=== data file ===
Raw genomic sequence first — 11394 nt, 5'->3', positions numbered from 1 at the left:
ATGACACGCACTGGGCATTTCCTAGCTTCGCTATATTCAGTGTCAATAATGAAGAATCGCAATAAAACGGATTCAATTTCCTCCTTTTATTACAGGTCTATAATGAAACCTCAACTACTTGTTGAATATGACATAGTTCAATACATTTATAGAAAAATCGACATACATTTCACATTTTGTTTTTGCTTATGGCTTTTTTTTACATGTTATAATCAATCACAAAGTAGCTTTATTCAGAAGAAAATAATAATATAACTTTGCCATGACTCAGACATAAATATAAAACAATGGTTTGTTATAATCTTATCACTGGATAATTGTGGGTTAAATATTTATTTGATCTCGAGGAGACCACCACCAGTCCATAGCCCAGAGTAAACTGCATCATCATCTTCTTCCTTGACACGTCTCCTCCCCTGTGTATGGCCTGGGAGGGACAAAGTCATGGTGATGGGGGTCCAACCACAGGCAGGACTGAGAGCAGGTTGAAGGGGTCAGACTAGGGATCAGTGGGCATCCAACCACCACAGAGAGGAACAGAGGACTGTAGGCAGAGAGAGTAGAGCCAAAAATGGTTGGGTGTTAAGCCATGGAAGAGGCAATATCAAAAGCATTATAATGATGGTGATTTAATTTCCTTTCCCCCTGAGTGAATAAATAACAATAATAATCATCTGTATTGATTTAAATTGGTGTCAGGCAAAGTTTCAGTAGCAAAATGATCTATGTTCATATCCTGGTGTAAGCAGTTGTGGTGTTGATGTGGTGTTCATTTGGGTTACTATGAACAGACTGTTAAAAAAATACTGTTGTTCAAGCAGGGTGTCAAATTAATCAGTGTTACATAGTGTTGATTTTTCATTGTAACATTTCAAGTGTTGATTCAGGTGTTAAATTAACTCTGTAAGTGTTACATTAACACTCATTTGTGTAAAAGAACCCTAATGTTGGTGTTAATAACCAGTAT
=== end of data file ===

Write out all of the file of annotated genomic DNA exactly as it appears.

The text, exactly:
Raw genomic sequence first — 11394 nt, 5'->3', positions numbered from 1 at the left:
ATGACACGCACTGGGCATTTCCTAGCTTCGCTATATTCAGTGTCAATAATGAAGAATCGCAATAAAACGGATTCAATTTCCTCCTTTTATTACAGGTCTATAATGAAACCTCAACTACTTGTTGAATATGACATAGTTCAATACATTTATAGAAAAATCGACATACATTTCACATTTTGTTTTTGCTTATGGCTTTTTTTTACATGTTATAATCAATCACAAAGTAGCTTTATTCAGAAGAAAATAATAATATAACTTTGCCATGACTCAGACATAAATATAAAACAATGGTTTGTTATAATCTTATCACTGGATAATTGTGGGTTAAATATTTATTTGATCTCGAGGAGACCACCACCAGTCCATAGCCCAGAGTAAACTGCATCATCATCTTCTTCCTTGACACGTCTCCTCCCCTGTGTATGGCCTGGGAGGGACAAAGTCATGGTGATGGGGGTCCAACCACAGGCAGGACTGAGAGCAGGTTGAAGGGGTCAGACTAGGGATCAGTGGGCATCCAACCACCACAGAGAGGAACAGAGGACTGTAGGCAGAGAGAGTAGAGCCAAAAATGGTTGGGTGTTAAGCCATGGAAGAGGCAATATCAAAAGCATTATAATGATGGTGATTTAATTTCCTTTCCCCCTGAGTGAATAAATAACAATAATAATCATCTGTATTGATTTAAATTGGTGTCAGGCAAAGTTTCAGTAGCAAAATGATCTATGTTCATATCCTGGTGTAAGCAGTTGTGGTGTTGATGTGGTGTTCATTTGGGTTACTATGAACAGACTGTTAAAAAAATACTGTTGTTCAAGCAGGGTGTCAAATTAATCAGTGTTACATAGTGTTGATTTTTCATTGTAACATTTCAAGTGTTGATTCAGGTGTTAAATTAACTCTGTAAGTGTTACATTAACACTCATTTGTGTAAAAGAACCCTAATGTTGGTGTTAATAACCAGTAT